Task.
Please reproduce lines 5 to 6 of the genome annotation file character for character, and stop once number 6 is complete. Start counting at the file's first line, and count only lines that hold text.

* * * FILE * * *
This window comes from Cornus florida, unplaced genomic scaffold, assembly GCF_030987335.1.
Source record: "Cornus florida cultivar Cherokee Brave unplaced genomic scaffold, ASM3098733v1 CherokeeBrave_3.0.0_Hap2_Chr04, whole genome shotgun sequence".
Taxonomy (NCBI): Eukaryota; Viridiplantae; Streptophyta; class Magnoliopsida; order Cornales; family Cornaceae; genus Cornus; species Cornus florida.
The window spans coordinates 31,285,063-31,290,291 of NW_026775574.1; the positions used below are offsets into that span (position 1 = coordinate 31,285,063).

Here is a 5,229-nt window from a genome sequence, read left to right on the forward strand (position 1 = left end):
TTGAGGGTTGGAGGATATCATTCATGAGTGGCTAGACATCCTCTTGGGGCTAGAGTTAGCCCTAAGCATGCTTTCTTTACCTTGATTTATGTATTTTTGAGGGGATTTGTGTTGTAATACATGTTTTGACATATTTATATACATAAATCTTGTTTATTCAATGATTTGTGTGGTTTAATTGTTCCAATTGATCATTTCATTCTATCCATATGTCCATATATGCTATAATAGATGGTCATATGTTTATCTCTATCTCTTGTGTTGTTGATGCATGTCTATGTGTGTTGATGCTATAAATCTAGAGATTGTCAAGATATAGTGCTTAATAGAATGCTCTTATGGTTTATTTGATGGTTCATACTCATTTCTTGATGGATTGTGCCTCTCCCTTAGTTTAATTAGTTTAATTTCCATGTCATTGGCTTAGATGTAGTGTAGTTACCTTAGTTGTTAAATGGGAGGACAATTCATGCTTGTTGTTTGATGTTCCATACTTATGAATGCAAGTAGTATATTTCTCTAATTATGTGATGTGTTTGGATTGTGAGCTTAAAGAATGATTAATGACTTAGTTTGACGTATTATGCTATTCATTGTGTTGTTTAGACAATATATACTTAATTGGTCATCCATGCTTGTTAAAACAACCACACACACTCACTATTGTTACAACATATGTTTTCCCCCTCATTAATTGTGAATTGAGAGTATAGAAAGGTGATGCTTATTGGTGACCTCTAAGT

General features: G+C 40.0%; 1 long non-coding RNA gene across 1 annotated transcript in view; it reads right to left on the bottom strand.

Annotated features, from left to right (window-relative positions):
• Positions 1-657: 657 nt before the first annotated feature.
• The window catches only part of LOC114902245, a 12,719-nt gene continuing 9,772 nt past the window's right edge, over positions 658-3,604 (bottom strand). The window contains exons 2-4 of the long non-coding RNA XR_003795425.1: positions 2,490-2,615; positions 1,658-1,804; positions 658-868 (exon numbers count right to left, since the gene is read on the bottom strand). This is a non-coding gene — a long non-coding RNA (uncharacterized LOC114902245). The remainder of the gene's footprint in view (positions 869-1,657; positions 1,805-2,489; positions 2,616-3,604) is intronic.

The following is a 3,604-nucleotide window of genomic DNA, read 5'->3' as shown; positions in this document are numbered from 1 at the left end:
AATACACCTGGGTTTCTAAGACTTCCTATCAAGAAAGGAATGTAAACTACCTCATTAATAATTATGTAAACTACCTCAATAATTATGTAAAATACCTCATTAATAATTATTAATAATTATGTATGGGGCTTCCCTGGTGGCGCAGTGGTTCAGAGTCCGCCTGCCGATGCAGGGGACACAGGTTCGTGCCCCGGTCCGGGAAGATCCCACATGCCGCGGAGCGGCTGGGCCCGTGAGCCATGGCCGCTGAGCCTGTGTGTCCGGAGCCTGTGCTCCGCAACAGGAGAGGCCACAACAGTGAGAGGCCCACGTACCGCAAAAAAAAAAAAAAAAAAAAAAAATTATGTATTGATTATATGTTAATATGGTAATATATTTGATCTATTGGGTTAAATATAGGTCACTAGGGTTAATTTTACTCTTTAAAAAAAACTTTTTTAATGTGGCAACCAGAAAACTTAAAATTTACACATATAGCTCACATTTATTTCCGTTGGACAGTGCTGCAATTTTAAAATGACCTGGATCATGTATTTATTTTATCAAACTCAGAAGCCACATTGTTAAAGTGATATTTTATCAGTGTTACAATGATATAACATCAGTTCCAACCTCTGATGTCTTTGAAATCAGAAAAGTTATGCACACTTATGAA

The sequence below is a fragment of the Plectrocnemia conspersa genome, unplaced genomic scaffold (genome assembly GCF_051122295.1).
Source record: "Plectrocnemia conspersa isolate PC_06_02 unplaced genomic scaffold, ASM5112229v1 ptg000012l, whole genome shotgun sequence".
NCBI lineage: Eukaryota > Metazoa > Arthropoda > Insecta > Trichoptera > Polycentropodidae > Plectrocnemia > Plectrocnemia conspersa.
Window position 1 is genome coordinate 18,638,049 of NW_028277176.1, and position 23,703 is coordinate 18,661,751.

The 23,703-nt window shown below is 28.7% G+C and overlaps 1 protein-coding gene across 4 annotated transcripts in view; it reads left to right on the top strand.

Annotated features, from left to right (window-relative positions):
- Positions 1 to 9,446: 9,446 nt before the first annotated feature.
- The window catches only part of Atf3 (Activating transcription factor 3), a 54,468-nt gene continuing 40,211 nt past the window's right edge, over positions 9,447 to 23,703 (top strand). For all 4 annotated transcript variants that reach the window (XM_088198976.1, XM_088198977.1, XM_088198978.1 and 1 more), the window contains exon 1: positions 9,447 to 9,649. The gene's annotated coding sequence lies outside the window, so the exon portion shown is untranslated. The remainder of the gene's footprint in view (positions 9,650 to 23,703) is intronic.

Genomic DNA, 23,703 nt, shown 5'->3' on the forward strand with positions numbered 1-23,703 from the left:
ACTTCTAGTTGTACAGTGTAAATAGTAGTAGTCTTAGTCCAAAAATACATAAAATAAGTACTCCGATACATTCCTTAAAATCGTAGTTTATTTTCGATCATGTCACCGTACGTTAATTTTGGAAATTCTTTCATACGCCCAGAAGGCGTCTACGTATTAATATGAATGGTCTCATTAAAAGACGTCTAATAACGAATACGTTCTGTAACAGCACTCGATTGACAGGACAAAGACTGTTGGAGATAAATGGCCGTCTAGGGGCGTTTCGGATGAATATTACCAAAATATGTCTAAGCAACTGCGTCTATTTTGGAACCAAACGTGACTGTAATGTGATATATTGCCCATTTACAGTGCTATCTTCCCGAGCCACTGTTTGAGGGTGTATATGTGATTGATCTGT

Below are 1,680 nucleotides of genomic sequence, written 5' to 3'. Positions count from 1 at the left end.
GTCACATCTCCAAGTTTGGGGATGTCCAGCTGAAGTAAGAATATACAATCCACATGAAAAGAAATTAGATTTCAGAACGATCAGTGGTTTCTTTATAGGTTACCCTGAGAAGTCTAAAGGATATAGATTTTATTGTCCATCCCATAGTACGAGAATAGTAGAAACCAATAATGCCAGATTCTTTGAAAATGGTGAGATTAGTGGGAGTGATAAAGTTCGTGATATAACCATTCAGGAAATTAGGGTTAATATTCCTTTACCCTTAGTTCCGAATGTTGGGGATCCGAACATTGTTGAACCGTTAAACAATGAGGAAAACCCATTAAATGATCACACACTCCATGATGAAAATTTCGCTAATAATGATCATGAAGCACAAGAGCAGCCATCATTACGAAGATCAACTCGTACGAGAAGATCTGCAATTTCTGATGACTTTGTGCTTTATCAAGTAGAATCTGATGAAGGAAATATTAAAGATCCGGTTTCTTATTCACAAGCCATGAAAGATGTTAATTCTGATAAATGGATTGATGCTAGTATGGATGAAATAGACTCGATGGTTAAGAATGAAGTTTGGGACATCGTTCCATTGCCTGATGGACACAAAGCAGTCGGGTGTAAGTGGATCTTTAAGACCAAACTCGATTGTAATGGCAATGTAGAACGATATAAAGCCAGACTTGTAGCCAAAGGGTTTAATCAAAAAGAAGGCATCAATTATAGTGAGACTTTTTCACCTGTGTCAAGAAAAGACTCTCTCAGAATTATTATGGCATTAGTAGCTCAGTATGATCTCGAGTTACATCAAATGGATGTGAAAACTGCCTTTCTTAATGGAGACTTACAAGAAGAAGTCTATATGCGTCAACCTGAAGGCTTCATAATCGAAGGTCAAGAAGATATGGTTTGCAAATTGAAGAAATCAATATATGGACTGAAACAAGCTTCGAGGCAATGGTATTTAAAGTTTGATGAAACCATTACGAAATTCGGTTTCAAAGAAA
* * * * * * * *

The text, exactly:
Here is a 5,229-nt window from a genome sequence, read left to right on the forward strand (position 1 = left end):
TTGAGGGTTGGAGGATATCATTCATGAGTGGCTAGACATCCTCTTGGGGCTAGAGTTAGCCCTAAGCATGCTTTCTTTACCTTGATTTATGTATTTTTGAGGGGATTTGTGTTGTAATACATGTTTTGACATATTTATATACATAAATCTTGTTTATTCAATGATTTGTGTGGTTTAATTGTTCCAATTGATCATTTCATTCTATCCATATGTCCATATATGCTATAATAGATGGTCATATGTTTATCTCTATCTCTTGTGTTGTTGATGCATGTCTATGTGTGTTGATGCTATAAATCTAGAGATTGTCAAGATATAGTGCTTAATAGAATGCTCTTATGGTTTATTTGATGGTTCATACTCATTTCTTGATGGATTGTGCCTCTCCCTTAGTTTAATTAGTTTAATTTCCATGTCATTGGCTTAGATGTAGTGTAGTTACCTTAGTTGTTAAATGGGAGGACAATTCATGCTTGTTGTTTGATGTTCCATACTTATGAATGCAAGTAGTATATTTCTCTAATTATGTGATGTGTTTGGATTGTGAGCTTAAAGAATGATTAATGACTTAGTTTGACGTATTATGCTATTCATTGTGTTGTTTAGACAATATATACTTAATTGGTCATCCATGCTTGTTAAAACAACCACACACACTCACTATTGTTACAACATATGTTTTCCCCCTCATTAATTGTGAATTGAGAGTATAGAAAGGTGATGCTTATTGGTGACCTCTAAGT